On the eve of Samus’ new outing on the Nintendo Switch, I thought it would be fun to look back on some of the Metroid games and give them solid critiques, starting with this game. As with A Link Between Worlds, I played Samus Returns before I started reviewing games. However, unlike A Link Between Worlds, I’ve devoted at least 6 different playthroughs of this game, all on various difficulties. I even got the squishy Metroid amiibo so that I could play the game on Fusion Mode.
For those unfamiliar, Metroid: Samus Returns is a remake of the Game Boy game Metroid II. It was released in 2017 on the 3DS, which was probably the worst timing possible. Everyone was excited about the brand-new Nintendo Switch, and promptly ignored anything on the 3DS. It was developed by MercurySteam, who are also the developers of the highly-anticipated Metroid Dread. Our critique today will be looking at the foundation MercurySteam laid in 2017 that they’ll hopefully build upon in 2021.
Furthermore, I am writing this post as a defense in favor of Samus Returns. The game received mixed reviews, for a variety of different reasons, and I want to address them all. Yeah that’s right, I’m a Samus Returns Apologist. If you didn’t like that, too late, you’re already reading, you can’t turn back now, let’s goooooo!
The Planet SR388
The story of Samus Returns begins with a recap of the first game – the sinister Space Pirates threatened to conquer the galaxy once they learned how to weaponize Metroids, aliens that can drain the life force of any creature. Samus infiltrated the Pirates’ secret base, defeated the Metroids, destroyed the Pirates’ leader (a biological A.I. called Mother Brain), and left them in ruins.
The Galactic Federation takes a sudden interest in the Metroids themselves. They discover where Metroids come from: planet SR388. In order to prevent the Space Pirates from capturing and weaponizing them again, the Federation sends a recon team to try and dispose of the creatures. This team lands on the planet but promptly looses contact, which comes as no surprise — Metroids are the most dangerous aliens in the known universe. The Federation, running out of options, charges Samus with a somber order: eradicate all of the Metroids living on SR388. It’s a rather horrific premise when you think about it. Was there really no other way to keep the galaxy safe other than complete xenocide? The Federation apparently didn’t think so.
And right off the bat we get into one of the biggest points of debate for Samus Returns — its tone. The original Game Boy game had a dark and claustrophobic tone, mostly due to its hardware limitations. In Metroid II, you can’t see very far around Samus, meaning that enemies can appear rather suddenly. Furthermore, the combination of a plain black background, greyscale tile set, and lack of a map means that players get lost easily. The game smartly placed some environmental landmarks to help you navigate, but it wasn’t quite enough.
Finally, outside of the Metroid fights, there are actually plenty of empty open rooms and hallways, allowing the player time to reflect on their mission. The original game evoked a specific combination of feelings — it was dreadful yet contemplative, tense yet meditative. The two opposing emotions were perfectly balanced. Metroid II was an impressive feat at the time, but overall the game hasn’t aged well. Samus Returns, on the other hand, leans more into fast-paced action thrills than on self-reflection. You don’t have much time to stop and think about what you’re actually doing — wiping out an entire species of aliens — instead, you’re mostly thinking about how to overcome the obstacle immediately in front of you.
A few gameplay tweaks contribute to this new mood. First of all, the camera is scaled back, allowing the player to actually see more things on the screen. You have a map now, which is a constant comfort. And most important of all, Samus moves less like a walking tank (like she did in the old games) and more like a ballet dancer of death. She has never been this agile — running, flipping, turning on a dime, and blasting through aliens. Furthermore, all of the enemies are much more aggressive. They rush Samus as soon as they see her. She feels amazing to control and the combat is highly satisfying. However, it means that you can rush through the environments and not actually pay much attention to where you’re going. For the most part, the critics embraced these changes. They’re important modernizations; however, it does mean that a key point at the end looses some of its emotional impact. I don’t want to spoil the ending, but I concede that the original Metroid II‘s dénouement is a welcome sigh of relief, whereas Samus Returns barely gives you room to breathe before the game ends.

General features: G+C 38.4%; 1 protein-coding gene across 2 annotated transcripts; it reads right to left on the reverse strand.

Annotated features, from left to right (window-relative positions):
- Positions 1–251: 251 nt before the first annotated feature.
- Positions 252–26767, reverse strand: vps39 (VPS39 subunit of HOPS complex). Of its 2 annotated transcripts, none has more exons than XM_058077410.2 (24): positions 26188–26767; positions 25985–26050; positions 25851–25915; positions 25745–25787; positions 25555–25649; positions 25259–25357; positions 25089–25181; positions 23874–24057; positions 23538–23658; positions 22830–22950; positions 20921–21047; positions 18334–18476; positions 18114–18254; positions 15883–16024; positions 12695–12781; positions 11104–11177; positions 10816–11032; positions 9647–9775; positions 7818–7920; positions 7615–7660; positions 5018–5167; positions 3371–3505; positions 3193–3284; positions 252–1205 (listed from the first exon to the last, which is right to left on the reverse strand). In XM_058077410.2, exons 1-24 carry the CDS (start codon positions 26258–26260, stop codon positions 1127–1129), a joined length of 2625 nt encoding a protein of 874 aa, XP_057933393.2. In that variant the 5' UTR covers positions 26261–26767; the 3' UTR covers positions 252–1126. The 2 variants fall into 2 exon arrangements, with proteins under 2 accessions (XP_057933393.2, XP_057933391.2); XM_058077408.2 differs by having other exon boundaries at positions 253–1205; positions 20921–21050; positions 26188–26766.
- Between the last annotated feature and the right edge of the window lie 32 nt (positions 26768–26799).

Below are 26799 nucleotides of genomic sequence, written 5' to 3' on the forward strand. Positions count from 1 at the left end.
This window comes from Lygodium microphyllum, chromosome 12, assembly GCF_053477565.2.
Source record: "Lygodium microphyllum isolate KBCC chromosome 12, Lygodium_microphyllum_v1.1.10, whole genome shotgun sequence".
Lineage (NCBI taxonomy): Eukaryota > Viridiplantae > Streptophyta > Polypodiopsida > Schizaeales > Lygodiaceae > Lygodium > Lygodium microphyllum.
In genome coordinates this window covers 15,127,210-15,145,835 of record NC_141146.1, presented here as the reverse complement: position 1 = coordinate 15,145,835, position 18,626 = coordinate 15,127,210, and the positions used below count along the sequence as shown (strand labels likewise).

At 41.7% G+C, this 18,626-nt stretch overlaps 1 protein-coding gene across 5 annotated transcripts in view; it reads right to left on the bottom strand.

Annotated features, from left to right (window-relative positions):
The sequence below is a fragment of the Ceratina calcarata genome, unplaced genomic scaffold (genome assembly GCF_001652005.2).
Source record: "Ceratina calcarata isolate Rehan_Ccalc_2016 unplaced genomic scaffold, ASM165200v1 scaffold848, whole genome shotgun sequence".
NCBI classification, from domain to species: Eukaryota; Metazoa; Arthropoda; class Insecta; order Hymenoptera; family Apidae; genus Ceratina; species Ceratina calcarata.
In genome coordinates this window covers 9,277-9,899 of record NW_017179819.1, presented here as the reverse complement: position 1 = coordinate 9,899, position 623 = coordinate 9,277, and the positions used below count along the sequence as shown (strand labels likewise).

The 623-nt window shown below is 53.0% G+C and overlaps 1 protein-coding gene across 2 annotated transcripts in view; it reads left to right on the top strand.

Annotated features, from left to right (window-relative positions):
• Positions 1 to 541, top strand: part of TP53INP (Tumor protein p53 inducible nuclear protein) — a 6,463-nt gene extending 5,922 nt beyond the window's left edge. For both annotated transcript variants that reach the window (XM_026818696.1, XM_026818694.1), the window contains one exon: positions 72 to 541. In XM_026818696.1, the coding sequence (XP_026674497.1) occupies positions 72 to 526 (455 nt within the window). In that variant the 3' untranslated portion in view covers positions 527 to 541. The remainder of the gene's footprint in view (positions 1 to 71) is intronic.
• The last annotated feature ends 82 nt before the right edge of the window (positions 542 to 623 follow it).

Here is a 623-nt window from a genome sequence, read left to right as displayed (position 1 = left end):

Some critics also complained that the world design and its environments appeared generic, felt incongruous, or just in general didn’t stand out. When I hear these complaints, I’m a little flabbergasted. I can’t help but ask, “Did we even play the same game?” There are clues and cues hidden all over the place, making Samus Returns‘s SR388 the most detailed world in any Metroid game so far. However, I speculate that Samus’s faster speed, the 3DS’s low screen resolution, and the game’s stronger emphasis on action meant that some people simply didn’t look at the background.
If you actually stop and look behind Samus, there’s a vibrant world set to an atmospheric soundtrack. Immediately after landing on the surface of SR388, you can see the abandoned Federation Spaceship lying near the first cave’s entrance. The beginning area is perhaps the most pensive moment of the game. The tiny enemies don’t pose much of a threat, and the soundtrack slowly “wakes up” from whispers to a bombasic main theme. Not too much time passes before you find out what happened to the unfortunate Federation troopers.
But even after the tutorial, almost every room has some small story to tell. Metroids leave behind empty shells near each of their hideouts — almost like a snake’s old skin. This was a clue actually used in the original Metroid II as well. MercurySteam expanded this concept by making every Metroid fight set in some kind of nest — green silk is strewn about to give these rooms a “lived in” feel. Elsewhere, defunct Chozo structures and temples loom above you, machines drill into rocks, hanging crystals collapse, and geysers erupt a few rooms above a lava chamber. Some monsters are even seen diving into hot springs. MercurySteam meticulously crafted SR388 to feel like an abandoned planet filled with dangerous creatures. Not every room is a home run, and a few select chambers don’t make sense next to each other, but they’re few and far-between.
A Linear Labyrinth